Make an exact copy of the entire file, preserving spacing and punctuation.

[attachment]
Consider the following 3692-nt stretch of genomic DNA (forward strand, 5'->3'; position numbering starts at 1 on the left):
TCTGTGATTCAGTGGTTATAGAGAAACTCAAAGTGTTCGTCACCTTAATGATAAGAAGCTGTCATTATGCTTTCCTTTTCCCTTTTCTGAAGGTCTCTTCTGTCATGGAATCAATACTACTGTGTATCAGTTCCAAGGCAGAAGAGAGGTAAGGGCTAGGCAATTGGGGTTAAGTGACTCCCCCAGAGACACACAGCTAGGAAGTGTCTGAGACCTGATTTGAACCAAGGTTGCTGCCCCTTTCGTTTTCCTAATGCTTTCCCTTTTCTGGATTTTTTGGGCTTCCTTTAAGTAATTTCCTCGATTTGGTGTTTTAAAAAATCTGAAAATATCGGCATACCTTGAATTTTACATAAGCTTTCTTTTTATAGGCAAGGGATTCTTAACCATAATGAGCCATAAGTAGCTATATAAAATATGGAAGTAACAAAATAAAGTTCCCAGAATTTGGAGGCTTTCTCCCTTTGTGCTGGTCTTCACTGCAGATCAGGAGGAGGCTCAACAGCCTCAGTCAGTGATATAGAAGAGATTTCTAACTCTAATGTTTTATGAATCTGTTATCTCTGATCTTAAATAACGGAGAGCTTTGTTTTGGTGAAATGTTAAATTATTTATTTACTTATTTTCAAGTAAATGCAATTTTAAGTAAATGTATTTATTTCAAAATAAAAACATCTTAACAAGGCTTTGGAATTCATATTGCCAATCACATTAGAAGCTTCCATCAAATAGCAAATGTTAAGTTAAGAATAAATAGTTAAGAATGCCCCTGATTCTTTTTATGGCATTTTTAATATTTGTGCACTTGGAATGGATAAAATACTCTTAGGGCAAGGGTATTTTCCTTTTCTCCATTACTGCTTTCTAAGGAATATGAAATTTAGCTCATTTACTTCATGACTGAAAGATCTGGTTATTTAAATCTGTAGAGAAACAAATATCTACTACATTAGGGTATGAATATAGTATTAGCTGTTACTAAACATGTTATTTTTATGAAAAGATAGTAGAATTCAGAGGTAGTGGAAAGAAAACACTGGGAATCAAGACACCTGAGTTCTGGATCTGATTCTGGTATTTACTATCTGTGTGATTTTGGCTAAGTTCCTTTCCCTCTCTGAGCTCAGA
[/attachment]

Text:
Consider the following 3692-nt stretch of genomic DNA (forward strand, 5'->3'; position numbering starts at 1 on the left):
TCTGTGATTCAGTGGTTATAGAGAAACTCAAAGTGTTCGTCACCTTAATGATAAGAAGCTGTCATTATGCTTTCCTTTTCCCTTTTCTGAAGGTCTCTTCTGTCATGGAATCAATACTACTGTGTATCAGTTCCAAGGCAGAAGAGAGGTAAGGGCTAGGCAATTGGGGTTAAGTGACTCCCCCAGAGACACACAGCTAGGAAGTGTCTGAGACCTGATTTGAACCAAGGTTGCTGCCCCTTTCGTTTTCCTAATGCTTTCCCTTTTCTGGATTTTTTGGGCTTCCTTTAAGTAATTTCCTCGATTTGGTGTTTTAAAAAATCTGAAAATATCGGCATACCTTGAATTTTACATAAGCTTTCTTTTTATAGGCAAGGGATTCTTAACCATAATGAGCCATAAGTAGCTATATAAAATATGGAAGTAACAAAATAAAGTTCCCAGAATTTGGAGGCTTTCTCCCTTTGTGCTGGTCTTCACTGCAGATCAGGAGGAGGCTCAACAGCCTCAGTCAGTGATATAGAAGAGATTTCTAACTCTAATGTTTTATGAATCTGTTATCTCTGATCTTAAATAACGGAGAGCTTTGTTTTGGTGAAATGTTAAATTATTTATTTACTTATTTTCAAGTAAATGCAATTTTAAGTAAATGTATTTATTTCAAAATAAAAACATCTTAACAAGGCTTTGGAATTCATATTGCCAATCACATTAGAAGCTTCCATCAAATAGCAAATGTTAAGTTAAGAATAAATAGTTAAGAATGCCCCTGATTCTTTTTATGGCATTTTTAATATTTGTGCACTTGGAATGGATAAAATACTCTTAGGGCAAGGGTATTTTCCTTTTCTCCATTACTGCTTTCTAAGGAATATGAAATTTAGCTCATTTACTTCATGACTGAAAGATCTGGTTATTTAAATCTGTAGAGAAACAAATATCTACTACATTAGGGTATGAATATAGTATTAGCTGTTACTAAACATGTTATTTTTATGAAAAGATAGTAGAATTCAGAGGTAGTGGAAAGAAAACACTGGGAATCAAGACACCTGAGTTCTGGATCTGATTCTGGTATTTACTATCTGTGTGATTTTGGCTAAGTTCCTTTCCCTCTCTGAGCTCAGA